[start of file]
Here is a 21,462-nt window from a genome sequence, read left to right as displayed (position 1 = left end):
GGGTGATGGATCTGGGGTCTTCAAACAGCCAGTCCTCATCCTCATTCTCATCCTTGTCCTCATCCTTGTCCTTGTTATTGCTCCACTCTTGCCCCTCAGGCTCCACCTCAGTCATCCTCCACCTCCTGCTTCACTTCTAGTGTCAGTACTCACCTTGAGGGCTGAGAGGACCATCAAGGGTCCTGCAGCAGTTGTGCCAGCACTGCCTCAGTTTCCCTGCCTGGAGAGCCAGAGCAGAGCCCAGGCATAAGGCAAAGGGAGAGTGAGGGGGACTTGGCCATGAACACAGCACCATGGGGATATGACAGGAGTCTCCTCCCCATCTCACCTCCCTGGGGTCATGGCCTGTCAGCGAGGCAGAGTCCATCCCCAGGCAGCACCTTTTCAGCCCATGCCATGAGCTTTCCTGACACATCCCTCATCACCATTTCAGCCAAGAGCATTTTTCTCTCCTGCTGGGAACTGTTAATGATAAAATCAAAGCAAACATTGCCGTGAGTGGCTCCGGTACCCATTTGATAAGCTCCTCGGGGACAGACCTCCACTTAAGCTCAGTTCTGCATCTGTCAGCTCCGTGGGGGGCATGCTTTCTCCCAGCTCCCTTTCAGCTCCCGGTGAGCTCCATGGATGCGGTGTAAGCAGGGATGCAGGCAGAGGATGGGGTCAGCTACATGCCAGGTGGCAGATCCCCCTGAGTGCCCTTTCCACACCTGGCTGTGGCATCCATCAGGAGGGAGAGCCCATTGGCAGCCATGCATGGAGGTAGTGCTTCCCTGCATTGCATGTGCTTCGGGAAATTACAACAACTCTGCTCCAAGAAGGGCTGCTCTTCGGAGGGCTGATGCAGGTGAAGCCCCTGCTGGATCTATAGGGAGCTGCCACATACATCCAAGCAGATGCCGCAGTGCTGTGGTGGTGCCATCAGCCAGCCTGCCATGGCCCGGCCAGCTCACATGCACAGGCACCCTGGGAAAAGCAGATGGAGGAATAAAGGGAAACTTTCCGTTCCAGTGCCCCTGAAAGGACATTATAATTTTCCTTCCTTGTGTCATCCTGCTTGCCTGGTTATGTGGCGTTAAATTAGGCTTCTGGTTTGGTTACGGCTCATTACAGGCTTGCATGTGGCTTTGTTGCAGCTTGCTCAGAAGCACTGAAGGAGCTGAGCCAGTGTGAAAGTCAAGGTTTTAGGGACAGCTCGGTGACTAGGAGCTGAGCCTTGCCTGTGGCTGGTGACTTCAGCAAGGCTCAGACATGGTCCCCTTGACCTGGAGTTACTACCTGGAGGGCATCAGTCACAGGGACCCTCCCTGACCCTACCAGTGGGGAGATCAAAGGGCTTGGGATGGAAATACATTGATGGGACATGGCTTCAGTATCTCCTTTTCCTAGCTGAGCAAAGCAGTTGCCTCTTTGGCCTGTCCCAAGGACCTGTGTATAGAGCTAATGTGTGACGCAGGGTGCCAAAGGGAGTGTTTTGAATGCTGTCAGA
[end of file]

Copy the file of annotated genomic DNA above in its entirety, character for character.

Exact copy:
Here is a 21,462-nt window from a genome sequence, read left to right as displayed (position 1 = left end):
GGGTGATGGATCTGGGGTCTTCAAACAGCCAGTCCTCATCCTCATTCTCATCCTTGTCCTCATCCTTGTCCTTGTTATTGCTCCACTCTTGCCCCTCAGGCTCCACCTCAGTCATCCTCCACCTCCTGCTTCACTTCTAGTGTCAGTACTCACCTTGAGGGCTGAGAGGACCATCAAGGGTCCTGCAGCAGTTGTGCCAGCACTGCCTCAGTTTCCCTGCCTGGAGAGCCAGAGCAGAGCCCAGGCATAAGGCAAAGGGAGAGTGAGGGGGACTTGGCCATGAACACAGCACCATGGGGATATGACAGGAGTCTCCTCCCCATCTCACCTCCCTGGGGTCATGGCCTGTCAGCGAGGCAGAGTCCATCCCCAGGCAGCACCTTTTCAGCCCATGCCATGAGCTTTCCTGACACATCCCTCATCACCATTTCAGCCAAGAGCATTTTTCTCTCCTGCTGGGAACTGTTAATGATAAAATCAAAGCAAACATTGCCGTGAGTGGCTCCGGTACCCATTTGATAAGCTCCTCGGGGACAGACCTCCACTTAAGCTCAGTTCTGCATCTGTCAGCTCCGTGGGGGGCATGCTTTCTCCCAGCTCCCTTTCAGCTCCCGGTGAGCTCCATGGATGCGGTGTAAGCAGGGATGCAGGCAGAGGATGGGGTCAGCTACATGCCAGGTGGCAGATCCCCCTGAGTGCCCTTTCCACACCTGGCTGTGGCATCCATCAGGAGGGAGAGCCCATTGGCAGCCATGCATGGAGGTAGTGCTTCCCTGCATTGCATGTGCTTCGGGAAATTACAACAACTCTGCTCCAAGAAGGGCTGCTCTTCGGAGGGCTGATGCAGGTGAAGCCCCTGCTGGATCTATAGGGAGCTGCCACATACATCCAAGCAGATGCCGCAGTGCTGTGGTGGTGCCATCAGCCAGCCTGCCATGGCCCGGCCAGCTCACATGCACAGGCACCCTGGGAAAAGCAGATGGAGGAATAAAGGGAAACTTTCCGTTCCAGTGCCCCTGAAAGGACATTATAATTTTCCTTCCTTGTGTCATCCTGCTTGCCTGGTTATGTGGCGTTAAATTAGGCTTCTGGTTTGGTTACGGCTCATTACAGGCTTGCATGTGGCTTTGTTGCAGCTTGCTCAGAAGCACTGAAGGAGCTGAGCCAGTGTGAAAGTCAAGGTTTTAGGGACAGCTCGGTGACTAGGAGCTGAGCCTTGCCTGTGGCTGGTGACTTCAGCAAGGCTCAGACATGGTCCCCTTGACCTGGAGTTACTACCTGGAGGGCATCAGTCACAGGGACCCTCCCTGACCCTACCAGTGGGGAGATCAAAGGGCTTGGGATGGAAATACATTGATGGGACATGGCTTCAGTATCTCCTTTTCCTAGCTGAGCAAAGCAGTTGCCTCTTTGGCCTGTCCCAAGGACCTGTGTATAGAGCTAATGTGTGACGCAGGGTGCCAAAGGGAGTGTTTTGAATGCTGTCAGA